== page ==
Republican presidential candidate Ted Cruz outlined Tuesday three pieces of legislation he thinks will keep Americans safe from threats by the Islamic State exploiting an influx of Syrian refugees — and dodged every opportunity to attack Donald Trump over GOP front-runner's widely derided plan to ban Muslims from entry to the U.S.
When asked about Trump’s statement Monday calling for a “total and complete shutdown of Muslims entering the United States,” the Texas senator said that he disagreed with that proposal but that he won't be an “ongoing theater critic” for every comment made by another presidential candidate.
“A lot of our friends here have encouraged me to criticize and attack Donald Trump, I’m not interested in doing so,” Cruz said. “But I believe we need a plan that is focused on the direct threat, and the threat we’re facing is radical Islamic terrorism.”
When asked whether he thinks Trump’s call to exclude a people group based on their religion is constitutional, Cruz dodged the question, saying instead that he’s focused on his own policies and solutions.
“Certainly in the media there’s been no shortage of criticism of Donald Trump,” Cruz said. “I do not believe the world needs my voice added to that chorus of critics.”
Republican presidential candidate Sen. Ted Cruz (Texas) speaks during a town hall meeting at Furman University Monday in Greenville, S.C. (AP/Rainier Ehrhardt)
When asked if he would support Trump if he wins the Republican primary, Cruz said that he’d support any Republican nominee — but he hopes to be the nominee himself.
“I recognize that a great many folks in the media would prefer that anyone running for president would engage as an ongoing theater critic, criticizing the proposals of others,” he said. “I do not agree with his proposal. I do not think it is the right solution. And the right solution I believe is the legislation that I’ve introduced.”
Earlier in the press conference, Cruz introduced a bill to impose a three-year moratorium on refugees from countries where the Islamic State or Al Qaeda controls a “substantial amount” of territory.
“The reason is simple: We have been told by the FBI they cannot vet these refugees, and our first obligation should be protecting our national security,” Cruz said at a news conference Tuesday morning on Capitol Hill.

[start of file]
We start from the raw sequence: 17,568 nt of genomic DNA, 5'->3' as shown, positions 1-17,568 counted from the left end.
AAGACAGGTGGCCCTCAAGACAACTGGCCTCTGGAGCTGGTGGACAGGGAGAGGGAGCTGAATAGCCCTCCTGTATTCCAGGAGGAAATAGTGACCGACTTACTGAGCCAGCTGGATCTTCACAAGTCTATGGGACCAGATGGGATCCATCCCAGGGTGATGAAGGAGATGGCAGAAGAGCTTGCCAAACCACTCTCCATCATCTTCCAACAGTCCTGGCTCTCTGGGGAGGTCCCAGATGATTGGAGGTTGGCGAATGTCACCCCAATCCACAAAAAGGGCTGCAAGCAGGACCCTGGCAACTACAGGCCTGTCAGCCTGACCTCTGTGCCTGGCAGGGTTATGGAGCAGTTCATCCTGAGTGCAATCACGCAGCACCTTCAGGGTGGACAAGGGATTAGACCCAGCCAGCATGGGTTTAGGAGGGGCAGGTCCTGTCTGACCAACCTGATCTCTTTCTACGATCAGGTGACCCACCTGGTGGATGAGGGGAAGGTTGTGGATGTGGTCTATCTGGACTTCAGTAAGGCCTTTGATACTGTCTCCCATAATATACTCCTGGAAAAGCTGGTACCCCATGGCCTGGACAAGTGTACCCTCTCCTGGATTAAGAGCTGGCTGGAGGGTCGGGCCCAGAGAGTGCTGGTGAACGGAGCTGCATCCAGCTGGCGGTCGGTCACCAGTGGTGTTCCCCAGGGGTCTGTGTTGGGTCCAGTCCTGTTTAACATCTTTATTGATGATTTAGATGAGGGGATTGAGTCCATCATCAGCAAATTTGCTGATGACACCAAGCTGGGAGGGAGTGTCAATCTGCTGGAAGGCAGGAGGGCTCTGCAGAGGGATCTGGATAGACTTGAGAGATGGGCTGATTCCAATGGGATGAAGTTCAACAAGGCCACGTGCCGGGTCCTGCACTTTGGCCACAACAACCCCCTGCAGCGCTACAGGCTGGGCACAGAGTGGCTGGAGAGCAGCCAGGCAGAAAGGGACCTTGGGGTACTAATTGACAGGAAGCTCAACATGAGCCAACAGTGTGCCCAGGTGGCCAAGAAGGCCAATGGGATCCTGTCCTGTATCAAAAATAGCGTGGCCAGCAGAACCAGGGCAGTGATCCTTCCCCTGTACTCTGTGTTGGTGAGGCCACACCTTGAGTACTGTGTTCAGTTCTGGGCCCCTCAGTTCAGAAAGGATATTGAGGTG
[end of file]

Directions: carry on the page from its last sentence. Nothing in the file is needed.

A second new provision Cruz urged leaders in Congress to “pass immediately” is an opt-out option for state governors to decide not to allow refugees into their states, despite President Barack Obama’s executive direction that they do so. Republican Texas Gov. Greg Abbott joined Cruz at the press conference and said that Cruz’s legislation will make it possible for him to protect his state’s citizens.
About 30 governors — Democrats and Republicans — have said they don’t want to resettle Syrian refugees in their states, Cruz said. “Those officials are doing their jobs. They’re honoring their commitments to the men and women who elected them. We need a president who will do the same.”
Cruz also touted his Expatriate Terrorist Act, which he introduced last month but was blocked by Democrats on Capitol Hill. The bill would change current law to say that Americans who join forces with terrorists overseas will forfeit their U.S. citizenship.
“We should not be allowing ISIS terrorists to come into America with a U.S. passport and wage jihad against innocent citizens,” he said. Cruz called his legislative proposals “reasonable, common-sense steps” to keep Americans safe.
“We know our top obligation is doing everything possible to prevent another terrorist attack, to prevent another San Bernardino attack,” he said. “Because as long as the federal government is not doing its job, we know there will be another and another and another.”
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